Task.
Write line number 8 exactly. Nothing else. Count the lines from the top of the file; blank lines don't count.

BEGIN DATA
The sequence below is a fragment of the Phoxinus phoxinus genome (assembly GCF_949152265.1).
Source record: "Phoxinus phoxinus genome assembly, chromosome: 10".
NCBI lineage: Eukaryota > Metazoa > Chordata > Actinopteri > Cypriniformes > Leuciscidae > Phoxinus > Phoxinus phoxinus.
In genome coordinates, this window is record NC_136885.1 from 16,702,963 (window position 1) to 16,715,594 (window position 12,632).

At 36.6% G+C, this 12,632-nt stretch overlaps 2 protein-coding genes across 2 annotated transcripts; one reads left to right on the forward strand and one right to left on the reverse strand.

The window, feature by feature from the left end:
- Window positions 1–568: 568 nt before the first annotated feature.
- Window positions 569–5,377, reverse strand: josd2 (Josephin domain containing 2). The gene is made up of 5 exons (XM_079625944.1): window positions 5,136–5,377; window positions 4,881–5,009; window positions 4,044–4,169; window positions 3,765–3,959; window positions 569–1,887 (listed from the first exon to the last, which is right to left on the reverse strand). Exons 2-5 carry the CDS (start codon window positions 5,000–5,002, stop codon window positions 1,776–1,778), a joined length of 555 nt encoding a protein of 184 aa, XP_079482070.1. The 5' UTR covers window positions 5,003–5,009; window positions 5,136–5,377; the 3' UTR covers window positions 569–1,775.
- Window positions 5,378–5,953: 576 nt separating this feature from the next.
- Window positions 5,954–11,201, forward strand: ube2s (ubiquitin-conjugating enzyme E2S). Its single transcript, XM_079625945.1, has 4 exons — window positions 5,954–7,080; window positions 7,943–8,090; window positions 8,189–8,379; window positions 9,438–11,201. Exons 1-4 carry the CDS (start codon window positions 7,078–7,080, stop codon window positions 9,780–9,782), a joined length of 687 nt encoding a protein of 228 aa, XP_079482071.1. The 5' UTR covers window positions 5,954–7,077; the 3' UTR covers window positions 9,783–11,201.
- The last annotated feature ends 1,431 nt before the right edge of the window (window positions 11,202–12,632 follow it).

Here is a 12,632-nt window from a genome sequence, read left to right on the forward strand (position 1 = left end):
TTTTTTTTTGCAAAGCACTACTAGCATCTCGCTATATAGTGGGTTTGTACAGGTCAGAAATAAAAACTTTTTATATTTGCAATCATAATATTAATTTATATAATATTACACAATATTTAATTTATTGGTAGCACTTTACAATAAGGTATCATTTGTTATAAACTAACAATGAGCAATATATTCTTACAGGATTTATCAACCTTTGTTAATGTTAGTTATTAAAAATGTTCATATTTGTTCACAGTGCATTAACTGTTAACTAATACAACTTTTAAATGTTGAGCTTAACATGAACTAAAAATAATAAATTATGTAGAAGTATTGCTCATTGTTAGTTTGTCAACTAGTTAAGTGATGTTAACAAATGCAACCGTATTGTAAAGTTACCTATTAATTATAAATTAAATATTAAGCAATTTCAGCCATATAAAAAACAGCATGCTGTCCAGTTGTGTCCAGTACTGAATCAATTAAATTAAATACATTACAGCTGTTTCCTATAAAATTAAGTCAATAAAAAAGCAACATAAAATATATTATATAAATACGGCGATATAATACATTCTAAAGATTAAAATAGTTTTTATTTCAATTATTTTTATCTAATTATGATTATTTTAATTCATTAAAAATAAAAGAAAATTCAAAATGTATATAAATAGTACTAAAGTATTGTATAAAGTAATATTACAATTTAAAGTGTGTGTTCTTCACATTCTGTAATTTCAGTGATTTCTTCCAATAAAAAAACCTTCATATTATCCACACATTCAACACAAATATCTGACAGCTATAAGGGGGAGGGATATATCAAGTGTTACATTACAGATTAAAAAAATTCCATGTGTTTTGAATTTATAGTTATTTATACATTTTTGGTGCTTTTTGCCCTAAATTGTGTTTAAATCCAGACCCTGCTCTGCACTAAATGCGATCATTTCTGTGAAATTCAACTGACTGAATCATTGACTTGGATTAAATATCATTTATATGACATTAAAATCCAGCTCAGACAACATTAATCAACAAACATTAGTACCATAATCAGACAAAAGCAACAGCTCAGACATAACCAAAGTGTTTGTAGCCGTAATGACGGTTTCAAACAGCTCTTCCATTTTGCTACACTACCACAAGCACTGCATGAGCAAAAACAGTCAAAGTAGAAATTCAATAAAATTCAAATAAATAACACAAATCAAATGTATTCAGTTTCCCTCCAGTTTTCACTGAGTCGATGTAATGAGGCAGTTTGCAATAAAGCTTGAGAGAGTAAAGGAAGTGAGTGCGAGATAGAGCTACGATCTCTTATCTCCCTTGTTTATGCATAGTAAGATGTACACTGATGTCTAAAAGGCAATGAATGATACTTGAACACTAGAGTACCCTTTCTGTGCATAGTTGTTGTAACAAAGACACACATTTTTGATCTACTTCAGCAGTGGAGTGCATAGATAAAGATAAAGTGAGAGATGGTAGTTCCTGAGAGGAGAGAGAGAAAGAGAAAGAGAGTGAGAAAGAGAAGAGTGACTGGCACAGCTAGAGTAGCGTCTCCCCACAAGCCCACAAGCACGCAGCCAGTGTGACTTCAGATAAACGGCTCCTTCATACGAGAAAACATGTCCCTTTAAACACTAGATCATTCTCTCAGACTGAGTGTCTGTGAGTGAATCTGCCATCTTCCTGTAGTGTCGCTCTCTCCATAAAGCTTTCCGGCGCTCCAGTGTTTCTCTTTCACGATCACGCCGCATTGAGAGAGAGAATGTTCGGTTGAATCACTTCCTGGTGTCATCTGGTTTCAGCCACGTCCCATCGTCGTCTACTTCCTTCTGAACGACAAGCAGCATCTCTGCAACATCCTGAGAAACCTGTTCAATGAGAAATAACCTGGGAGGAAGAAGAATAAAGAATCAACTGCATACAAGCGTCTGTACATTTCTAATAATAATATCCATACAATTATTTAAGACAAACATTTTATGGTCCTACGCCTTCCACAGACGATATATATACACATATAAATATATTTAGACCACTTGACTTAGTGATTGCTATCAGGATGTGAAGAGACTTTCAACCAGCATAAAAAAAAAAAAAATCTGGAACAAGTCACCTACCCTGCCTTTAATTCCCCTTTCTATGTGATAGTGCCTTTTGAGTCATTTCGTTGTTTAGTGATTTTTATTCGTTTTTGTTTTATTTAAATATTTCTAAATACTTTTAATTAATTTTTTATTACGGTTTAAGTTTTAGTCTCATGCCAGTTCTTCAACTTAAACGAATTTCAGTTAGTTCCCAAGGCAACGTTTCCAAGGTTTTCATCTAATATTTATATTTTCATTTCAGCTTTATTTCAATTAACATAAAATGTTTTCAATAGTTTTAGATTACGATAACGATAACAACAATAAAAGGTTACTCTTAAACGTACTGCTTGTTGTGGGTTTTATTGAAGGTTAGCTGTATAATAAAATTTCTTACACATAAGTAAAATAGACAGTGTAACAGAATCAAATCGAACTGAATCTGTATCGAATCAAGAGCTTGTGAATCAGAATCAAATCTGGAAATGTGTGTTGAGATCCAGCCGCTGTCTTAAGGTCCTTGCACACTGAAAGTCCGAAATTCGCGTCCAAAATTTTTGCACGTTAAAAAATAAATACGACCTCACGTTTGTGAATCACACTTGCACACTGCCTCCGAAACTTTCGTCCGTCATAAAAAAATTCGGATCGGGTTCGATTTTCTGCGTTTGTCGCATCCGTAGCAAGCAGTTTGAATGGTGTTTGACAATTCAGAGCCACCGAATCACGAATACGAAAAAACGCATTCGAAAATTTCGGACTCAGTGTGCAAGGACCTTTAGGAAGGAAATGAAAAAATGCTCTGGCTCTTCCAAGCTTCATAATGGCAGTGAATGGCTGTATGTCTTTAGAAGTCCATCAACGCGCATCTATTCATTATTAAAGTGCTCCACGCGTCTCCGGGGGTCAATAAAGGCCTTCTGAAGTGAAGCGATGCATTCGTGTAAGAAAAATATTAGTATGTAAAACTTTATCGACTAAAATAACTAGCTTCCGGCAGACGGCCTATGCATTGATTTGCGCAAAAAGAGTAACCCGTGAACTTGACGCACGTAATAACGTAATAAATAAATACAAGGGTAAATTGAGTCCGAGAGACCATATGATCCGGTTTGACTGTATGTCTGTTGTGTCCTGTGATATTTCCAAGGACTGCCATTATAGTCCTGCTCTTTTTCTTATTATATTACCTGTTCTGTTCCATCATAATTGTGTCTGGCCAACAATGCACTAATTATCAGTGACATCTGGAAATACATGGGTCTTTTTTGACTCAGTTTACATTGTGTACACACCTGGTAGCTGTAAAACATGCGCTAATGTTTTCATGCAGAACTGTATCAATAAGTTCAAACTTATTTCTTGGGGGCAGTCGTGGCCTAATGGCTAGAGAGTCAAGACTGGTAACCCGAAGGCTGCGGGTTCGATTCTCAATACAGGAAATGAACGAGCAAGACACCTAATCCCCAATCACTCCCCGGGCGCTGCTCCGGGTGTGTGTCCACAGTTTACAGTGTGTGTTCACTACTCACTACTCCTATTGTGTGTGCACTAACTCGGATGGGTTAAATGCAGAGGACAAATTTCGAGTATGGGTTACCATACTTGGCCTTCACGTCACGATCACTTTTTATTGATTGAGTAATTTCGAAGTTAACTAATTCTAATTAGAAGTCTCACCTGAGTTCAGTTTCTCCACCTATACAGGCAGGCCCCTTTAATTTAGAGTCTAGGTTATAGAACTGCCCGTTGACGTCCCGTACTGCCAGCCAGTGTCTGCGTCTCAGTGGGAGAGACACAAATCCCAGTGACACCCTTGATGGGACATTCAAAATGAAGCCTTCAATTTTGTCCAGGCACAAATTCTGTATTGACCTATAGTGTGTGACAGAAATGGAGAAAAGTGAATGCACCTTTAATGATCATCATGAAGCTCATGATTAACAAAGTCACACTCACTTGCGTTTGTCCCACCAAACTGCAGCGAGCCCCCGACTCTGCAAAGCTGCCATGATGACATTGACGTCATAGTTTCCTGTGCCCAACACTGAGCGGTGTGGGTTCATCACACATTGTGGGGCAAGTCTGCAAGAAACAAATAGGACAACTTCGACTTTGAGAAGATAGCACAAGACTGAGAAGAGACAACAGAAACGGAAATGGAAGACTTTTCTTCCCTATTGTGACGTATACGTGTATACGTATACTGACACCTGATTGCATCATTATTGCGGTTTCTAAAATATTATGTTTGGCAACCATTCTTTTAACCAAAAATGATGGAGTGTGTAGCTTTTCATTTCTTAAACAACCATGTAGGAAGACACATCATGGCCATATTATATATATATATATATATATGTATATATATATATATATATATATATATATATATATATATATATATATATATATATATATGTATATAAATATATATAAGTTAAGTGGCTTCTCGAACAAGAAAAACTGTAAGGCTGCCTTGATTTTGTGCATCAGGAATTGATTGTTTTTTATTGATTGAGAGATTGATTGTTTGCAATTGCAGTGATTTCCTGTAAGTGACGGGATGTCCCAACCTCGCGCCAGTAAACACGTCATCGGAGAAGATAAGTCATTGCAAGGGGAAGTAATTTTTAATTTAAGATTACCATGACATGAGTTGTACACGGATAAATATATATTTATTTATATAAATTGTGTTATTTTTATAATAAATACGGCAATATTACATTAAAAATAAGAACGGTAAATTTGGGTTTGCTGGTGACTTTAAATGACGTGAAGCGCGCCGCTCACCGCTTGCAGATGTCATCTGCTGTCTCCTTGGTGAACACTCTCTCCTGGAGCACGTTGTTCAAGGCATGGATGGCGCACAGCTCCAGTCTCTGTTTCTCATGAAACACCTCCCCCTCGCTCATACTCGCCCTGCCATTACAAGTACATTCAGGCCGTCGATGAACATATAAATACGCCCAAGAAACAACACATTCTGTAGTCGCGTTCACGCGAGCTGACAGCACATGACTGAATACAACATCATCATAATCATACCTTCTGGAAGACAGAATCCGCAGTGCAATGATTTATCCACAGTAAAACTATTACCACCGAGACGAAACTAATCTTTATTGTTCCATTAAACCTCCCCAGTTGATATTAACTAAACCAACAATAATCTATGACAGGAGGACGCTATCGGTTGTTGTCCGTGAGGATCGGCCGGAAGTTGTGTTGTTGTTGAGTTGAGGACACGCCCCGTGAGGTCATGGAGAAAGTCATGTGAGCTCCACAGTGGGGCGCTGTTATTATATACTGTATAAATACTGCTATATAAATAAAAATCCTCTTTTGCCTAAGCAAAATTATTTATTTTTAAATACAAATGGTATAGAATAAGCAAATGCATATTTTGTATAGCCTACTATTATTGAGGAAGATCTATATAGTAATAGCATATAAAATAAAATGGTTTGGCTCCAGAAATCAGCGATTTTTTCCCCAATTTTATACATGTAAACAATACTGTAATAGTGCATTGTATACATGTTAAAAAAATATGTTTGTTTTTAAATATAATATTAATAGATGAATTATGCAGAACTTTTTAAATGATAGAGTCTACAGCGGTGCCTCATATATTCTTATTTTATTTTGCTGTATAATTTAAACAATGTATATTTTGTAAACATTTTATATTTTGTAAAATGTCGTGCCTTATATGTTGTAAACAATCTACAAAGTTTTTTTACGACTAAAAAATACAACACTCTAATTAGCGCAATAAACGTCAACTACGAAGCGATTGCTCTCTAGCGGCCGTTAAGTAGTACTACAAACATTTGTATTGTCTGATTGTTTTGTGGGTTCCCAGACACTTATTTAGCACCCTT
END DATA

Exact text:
- Window positions 569–5,377, reverse strand: josd2 (Josephin domain containing 2). The gene is made up of 5 exons (XM_079625944.1): window positions 5,136–5,377; window positions 4,881–5,009; window positions 4,044–4,169; window positions 3,765–3,959; window positions 569–1,887 (listed from the first exon to the last, which is right to left on the reverse strand). Exons 2-5 carry the CDS (start codon window positions 5,000–5,002, stop codon window positions 1,776–1,778), a joined length of 555 nt encoding a protein of 184 aa, XP_079482070.1. The 5' UTR covers window positions 5,003–5,009; window positions 5,136–5,377; the 3' UTR covers window positions 569–1,775.